- Stage 1: stage 1 pulled groin is a minor tear in which damage is caused to only less than 25% of fibers. You may feel a little discomfort in the inner thigh or groin area, but you may be able to walk and do other activities with minimal pain. You may even be unable to remember the exact time when you got the injury. You will feel the pain only while exercising or doing other strenuous activities. Muscles in your groin area may feel tender and tight to the touch. You may feel the pain when you try to stretch a groin muscle, as compared to stretching the same muscle on the opposite leg.
- Stage 2: this is a moderate tear in which more than 25% of the fibers are damaged. You will often know when you incur injury and you will feel a sudden sharp pain in the muscles while exercising. Swelling and bruising may also develop, but may not be visible to the naked eye. Injured groin muscles would be painful and weak, especially when you try to contract them. You can easily test this by placing a ball between both your knees and trying to squeeze it. You will also feel the pain when you try to stretch your groin muscles.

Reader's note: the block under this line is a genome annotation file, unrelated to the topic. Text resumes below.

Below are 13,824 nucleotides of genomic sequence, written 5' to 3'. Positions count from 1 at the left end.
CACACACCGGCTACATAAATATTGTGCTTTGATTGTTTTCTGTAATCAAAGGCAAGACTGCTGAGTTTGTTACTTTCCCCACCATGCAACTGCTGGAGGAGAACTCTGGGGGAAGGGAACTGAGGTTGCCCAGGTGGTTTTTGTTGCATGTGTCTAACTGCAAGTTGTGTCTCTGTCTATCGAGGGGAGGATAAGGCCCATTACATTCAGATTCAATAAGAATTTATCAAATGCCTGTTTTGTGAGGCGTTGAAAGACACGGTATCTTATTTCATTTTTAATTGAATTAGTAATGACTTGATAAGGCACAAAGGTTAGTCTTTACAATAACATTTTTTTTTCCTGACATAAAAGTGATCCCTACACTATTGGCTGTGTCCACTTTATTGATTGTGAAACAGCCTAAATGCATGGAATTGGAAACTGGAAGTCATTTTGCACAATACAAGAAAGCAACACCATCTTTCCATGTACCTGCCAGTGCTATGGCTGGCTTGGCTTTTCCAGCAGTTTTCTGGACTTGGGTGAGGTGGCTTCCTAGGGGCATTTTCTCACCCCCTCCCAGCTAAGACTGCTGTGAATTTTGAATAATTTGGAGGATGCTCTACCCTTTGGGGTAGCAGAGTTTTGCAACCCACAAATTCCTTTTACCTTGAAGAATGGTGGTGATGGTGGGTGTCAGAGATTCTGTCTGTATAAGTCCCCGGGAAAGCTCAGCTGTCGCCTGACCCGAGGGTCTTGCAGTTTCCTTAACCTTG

- Stage 3: these are the most serious form of pulled groin and often involve 100% rupture of the concerned muscle. The major symptom of a stage 3 pulled groin is severe pain in the area and you may not be able to continue with your ongoing activity. You will not be able to contract your groin muscles when you try to squeeze your legs together. You will feel extreme pain and weakness while doing this. Substantial bruising and swelling may also develop in the inner thigh area. It may even be visible within 24 - 48 hours.
Treatment options for a pulled groin
Most of the time, a pulled groin heals on its own and you just need to give some rest to your groin area. To speed up the healing process, you can try following methods:
- Apply ice on your inner thigh to reduce swelling and pain. Physicians recommend applying ice in the area for 20-30 minutes every 3-4 hours for 2-3 days.
- Provide compression to your thigh area with the help of a tape or elastic bandage.
- To manage pain in stage 3 cases, you may be prescribed anti-inflammatory painkillers. NSAIDS like naproxen and ibuprofen may be prescribed to help manage swelling and pain.